The choir organ in the cathedral of Notre-Dame de Paris is 30-stop instrument with two keyboards and a pedalboard.
Its history began in the early 19th century, just after the Revolution, when the choir organ “trend” was spreading to churches to offset the lack of religious musicians. This instrument is at the heart of the cathedral’s liturgy and has always been carefully maintained, just as the organists who played there were carefully selected.
Making a major contribution to music at Notre-Dame de Paris,
the choir organ plays several roles made possible by the richness and diversity of its acoustic palette. For daily services during the week, the organists play alone as soloist or accompanist, playing with the cantor or the assembly. On weekend or during exceptional ceremonies, the organist alternates with the great organ for dialogue between assembly chants and choir chants. One could also say that it is the instrument of the Ile de la Cité’s Christians, that it expresses their joy and their pain during various celebrations. Finally, it is the faithful, privileged partner of the cathedral’s choir school, both for concerts and recordings, when its presence is necessary, and for services, during which the choir and the organ join voices to sing Glory to God.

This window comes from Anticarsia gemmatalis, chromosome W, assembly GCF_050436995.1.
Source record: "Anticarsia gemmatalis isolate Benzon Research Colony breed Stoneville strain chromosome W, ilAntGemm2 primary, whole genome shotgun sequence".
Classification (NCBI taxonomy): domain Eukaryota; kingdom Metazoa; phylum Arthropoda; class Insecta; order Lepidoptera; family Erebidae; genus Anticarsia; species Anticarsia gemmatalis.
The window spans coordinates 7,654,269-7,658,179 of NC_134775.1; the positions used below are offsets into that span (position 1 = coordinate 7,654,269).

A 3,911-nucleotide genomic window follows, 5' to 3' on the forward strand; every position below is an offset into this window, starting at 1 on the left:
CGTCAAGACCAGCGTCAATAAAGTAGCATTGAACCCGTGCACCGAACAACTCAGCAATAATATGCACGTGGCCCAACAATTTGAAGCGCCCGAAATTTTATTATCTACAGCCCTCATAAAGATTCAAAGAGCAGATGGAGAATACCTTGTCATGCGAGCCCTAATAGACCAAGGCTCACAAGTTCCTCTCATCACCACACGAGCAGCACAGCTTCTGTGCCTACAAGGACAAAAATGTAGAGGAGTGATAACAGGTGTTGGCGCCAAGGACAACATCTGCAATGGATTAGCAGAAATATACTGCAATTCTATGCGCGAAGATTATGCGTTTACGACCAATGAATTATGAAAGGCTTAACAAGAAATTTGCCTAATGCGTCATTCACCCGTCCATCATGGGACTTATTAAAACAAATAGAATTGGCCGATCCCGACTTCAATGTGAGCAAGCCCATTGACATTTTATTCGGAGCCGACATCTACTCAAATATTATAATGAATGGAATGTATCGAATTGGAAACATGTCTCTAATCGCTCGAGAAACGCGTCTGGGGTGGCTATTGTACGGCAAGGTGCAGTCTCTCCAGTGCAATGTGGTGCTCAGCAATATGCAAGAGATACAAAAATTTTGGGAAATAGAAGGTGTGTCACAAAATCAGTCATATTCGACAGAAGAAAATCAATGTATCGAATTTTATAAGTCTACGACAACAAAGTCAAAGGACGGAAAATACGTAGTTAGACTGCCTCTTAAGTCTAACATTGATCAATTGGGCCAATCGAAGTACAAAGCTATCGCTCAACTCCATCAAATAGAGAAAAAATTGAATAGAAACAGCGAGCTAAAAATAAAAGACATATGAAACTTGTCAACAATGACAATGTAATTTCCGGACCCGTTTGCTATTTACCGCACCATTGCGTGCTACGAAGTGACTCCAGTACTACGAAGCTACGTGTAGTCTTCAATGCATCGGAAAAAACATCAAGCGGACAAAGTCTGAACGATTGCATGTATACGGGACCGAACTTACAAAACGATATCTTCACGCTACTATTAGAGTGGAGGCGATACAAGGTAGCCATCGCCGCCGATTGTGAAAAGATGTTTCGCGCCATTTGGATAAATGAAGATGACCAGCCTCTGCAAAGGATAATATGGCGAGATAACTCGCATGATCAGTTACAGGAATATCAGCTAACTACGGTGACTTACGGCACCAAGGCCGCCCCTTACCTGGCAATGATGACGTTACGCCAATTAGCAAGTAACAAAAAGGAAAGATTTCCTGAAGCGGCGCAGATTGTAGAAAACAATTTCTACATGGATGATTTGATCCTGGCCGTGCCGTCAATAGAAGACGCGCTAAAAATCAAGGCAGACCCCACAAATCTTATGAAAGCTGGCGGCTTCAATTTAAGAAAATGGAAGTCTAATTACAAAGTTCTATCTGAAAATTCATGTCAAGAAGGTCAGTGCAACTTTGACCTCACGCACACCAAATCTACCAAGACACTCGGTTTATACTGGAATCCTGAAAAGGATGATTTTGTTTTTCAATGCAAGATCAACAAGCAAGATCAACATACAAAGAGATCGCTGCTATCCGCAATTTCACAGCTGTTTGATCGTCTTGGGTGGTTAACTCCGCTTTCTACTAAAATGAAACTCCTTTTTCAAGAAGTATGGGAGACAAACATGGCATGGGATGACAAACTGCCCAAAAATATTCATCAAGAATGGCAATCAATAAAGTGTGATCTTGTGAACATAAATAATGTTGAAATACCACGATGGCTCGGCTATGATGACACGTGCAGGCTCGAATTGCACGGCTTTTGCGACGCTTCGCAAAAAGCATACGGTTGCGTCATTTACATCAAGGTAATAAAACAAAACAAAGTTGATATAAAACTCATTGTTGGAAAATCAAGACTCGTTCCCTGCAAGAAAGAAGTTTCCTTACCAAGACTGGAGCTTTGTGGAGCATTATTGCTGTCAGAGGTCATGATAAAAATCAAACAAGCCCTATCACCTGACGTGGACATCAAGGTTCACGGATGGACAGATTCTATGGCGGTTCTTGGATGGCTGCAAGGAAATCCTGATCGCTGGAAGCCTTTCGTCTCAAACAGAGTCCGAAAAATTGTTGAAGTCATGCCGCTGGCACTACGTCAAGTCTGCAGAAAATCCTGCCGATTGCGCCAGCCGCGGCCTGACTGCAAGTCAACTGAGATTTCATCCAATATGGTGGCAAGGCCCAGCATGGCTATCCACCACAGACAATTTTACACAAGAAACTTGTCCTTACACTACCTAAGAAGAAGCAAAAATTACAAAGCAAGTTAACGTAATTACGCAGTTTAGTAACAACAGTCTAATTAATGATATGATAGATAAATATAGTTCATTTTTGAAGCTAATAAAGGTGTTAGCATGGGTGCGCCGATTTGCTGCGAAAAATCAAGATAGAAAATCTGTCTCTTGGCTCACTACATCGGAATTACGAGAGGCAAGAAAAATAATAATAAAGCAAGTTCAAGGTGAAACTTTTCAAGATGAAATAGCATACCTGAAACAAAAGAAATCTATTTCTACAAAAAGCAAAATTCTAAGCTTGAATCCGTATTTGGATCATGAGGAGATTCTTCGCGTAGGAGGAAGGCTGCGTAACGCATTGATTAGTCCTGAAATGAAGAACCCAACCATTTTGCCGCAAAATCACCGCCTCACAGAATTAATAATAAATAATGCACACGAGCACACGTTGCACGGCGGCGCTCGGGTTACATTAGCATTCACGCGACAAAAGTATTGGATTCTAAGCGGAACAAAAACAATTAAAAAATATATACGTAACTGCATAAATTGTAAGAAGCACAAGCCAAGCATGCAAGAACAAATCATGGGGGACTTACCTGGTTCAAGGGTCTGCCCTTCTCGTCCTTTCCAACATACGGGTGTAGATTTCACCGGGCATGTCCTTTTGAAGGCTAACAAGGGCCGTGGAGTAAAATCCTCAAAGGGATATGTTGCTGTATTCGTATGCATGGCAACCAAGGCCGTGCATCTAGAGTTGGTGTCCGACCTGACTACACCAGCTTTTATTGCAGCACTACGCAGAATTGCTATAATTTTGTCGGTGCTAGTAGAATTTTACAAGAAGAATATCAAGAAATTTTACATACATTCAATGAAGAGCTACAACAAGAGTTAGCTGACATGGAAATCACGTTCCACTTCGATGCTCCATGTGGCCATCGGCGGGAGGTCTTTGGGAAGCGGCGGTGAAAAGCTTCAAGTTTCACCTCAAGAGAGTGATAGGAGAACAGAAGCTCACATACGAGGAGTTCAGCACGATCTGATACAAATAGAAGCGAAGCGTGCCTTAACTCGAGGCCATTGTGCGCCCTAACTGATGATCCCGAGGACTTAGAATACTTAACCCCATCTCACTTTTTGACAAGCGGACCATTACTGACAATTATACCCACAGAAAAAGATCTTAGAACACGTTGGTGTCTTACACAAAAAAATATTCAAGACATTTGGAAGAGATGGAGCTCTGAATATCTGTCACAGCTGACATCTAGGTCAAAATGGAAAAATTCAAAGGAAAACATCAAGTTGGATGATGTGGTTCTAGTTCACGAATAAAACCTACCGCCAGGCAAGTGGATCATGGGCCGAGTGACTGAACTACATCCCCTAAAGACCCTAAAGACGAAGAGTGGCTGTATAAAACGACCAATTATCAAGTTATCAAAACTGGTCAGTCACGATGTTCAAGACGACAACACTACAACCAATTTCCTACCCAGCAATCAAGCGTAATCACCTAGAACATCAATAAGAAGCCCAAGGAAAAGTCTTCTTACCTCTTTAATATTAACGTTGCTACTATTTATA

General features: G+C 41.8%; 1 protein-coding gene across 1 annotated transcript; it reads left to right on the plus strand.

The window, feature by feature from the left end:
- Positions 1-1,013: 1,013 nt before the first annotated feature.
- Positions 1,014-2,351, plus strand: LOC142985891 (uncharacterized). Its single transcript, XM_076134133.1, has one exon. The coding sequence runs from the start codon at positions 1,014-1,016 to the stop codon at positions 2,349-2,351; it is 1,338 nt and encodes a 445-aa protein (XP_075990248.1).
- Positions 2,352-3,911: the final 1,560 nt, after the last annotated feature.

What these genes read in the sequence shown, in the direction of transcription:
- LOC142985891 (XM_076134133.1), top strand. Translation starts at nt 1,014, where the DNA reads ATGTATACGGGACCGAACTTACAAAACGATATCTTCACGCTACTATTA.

From April 1989 to December 1992, during the restoration of the great organ, it was Notre-Dame’s only instrument; during that time, many guest organists in Paris admitted to the tenured organists that they would have loved to have such an instrument… in the organ loft!